Time management is a very important skill which will help you to organise your studies, meet deadlines for assignments and plan revision for your exams. It's also just as important in working life, and is a skill that everyone can 'top up' from time to time.
Give yourself the best start by setting time aside at the beginning of a year or the term, and map out the different key dates you need to work around:
- assignment deadlines and exam dates
- any dentist or doctors appointments
- and don't forget birthdays, holidays and social events you are looking forward to
When the basic dates are in, you can see the gaps and have a better idea of the blocks of time that are available to you. Tasks can sometimes seem too big to tackle easily, e.g. 'final exam revision'. Breaking these down into smaller chunks can make it feel easier to get them started, and also allows you to feel achievement when you've completed a chunk.
Try placing one of the smaller chunks of a big task in your calendar, e.g. 'revise module 2 by this date'. If you start working with a weekly plan, you can not only balance your different homework, essay or revision tasks, but also ensure to leave proper gaps for other areas of your life, like relaxation/ exercise, part-time jobs, or your favourite tv show.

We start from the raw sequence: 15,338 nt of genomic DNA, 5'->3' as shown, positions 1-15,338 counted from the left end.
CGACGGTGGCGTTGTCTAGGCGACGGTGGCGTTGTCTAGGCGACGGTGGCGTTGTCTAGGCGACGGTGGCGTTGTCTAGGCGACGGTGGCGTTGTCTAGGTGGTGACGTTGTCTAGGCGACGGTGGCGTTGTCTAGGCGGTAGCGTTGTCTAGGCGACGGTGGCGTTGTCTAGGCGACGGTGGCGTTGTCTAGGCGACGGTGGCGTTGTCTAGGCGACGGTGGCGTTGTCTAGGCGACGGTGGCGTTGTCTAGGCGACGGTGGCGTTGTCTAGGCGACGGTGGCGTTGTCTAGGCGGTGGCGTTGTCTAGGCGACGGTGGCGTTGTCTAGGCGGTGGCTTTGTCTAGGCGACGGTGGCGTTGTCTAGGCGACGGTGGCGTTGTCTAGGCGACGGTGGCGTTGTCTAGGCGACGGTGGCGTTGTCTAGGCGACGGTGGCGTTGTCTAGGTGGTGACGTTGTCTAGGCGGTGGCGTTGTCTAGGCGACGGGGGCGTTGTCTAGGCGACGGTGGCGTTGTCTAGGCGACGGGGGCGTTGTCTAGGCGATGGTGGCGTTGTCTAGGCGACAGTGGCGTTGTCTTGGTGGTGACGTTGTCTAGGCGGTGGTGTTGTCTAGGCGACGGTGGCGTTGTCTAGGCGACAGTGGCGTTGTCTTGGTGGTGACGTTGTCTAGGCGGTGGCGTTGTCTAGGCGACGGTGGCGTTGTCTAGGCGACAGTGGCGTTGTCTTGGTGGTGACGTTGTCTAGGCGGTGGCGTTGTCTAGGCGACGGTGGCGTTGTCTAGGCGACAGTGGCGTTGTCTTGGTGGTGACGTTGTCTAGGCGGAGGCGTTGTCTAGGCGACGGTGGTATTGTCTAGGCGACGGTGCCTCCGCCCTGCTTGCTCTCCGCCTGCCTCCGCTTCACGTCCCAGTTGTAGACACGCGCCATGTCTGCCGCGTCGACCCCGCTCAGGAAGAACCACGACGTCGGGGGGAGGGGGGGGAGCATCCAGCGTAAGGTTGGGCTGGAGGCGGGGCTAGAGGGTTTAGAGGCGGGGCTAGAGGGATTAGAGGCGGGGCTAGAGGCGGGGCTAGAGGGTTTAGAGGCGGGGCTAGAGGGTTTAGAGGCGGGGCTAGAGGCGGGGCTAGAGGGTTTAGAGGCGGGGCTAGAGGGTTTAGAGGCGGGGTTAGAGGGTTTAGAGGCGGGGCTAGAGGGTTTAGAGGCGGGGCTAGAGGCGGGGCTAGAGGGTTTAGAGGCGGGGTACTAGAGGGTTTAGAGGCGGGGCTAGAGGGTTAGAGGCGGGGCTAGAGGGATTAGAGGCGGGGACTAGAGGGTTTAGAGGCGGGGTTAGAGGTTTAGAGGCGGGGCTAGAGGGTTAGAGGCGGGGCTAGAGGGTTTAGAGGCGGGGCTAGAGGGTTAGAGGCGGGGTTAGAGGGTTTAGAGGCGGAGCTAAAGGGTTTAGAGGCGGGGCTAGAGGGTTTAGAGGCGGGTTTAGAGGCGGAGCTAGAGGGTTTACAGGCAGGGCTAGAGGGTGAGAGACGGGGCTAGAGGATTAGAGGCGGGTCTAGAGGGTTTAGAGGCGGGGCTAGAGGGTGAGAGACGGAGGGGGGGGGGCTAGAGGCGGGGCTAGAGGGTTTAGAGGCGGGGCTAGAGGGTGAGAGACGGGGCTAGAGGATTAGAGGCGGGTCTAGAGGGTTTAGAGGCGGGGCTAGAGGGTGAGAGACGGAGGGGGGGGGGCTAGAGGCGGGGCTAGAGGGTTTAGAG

Planning study sessions - some top tips
- What distracts you? If it's alerts on your phone, switch it off or get a friend to look after it whilst you focus on a task
- Tidy desk = tidy mind. Find a space where you can just focus on the tasks, clear of other mess
- How long can you concentrate for? Break your day or week into blocks of time that suit your concentration level e.g. 30 minutes working, with 5 minute break to walk about and wake up
- Plan in proper breaks, and ensure you keep to a regular sleep pattern
- Keep your brain active by switching between tasks you find challenging, interesting or more tedious
- Reward yourself - if you're doing your least favourite task, ensure you have a reward waiting for you when you finish. What would motivate you - chocolate? 30 mins of gaming?
Your daily ‘to do’ list
Some people find a daily 'to do' list helps them feel good about their achievements at the end of the day. You can jot down the tasks for the day, then tick/ cross out/ highlight what you have done. Get even more creative to motivate yourself - the list could be on a whiteboard or poster on your wall, or in an app where you can rearrange the priority and order of tasks during the day. Some apps even make this into a game, giving you points for each task completed.
Think about a task on your list - is it...
- urgent - you have to do it now/ to a short deadline
- important - a long task, or you have to get it exactly right
- both urgent and important - put these at the top of your list
- a timewaster task - e.g. washing up or tidying up your revision notes - you have to do them, but don't want to lose too much of your day to them
If you start to think about tasks you complete in this way, you could realise that you spend too much time on the timewasters, or end up rushing some of the bigger important tasks.
Lastly, always speak to your tutors and other students. Your class mates may have different styles of working that could suit you too. A study group where you talk a topic through in a cafe could be just as helpful as many more hours spent trying to learn it on your own.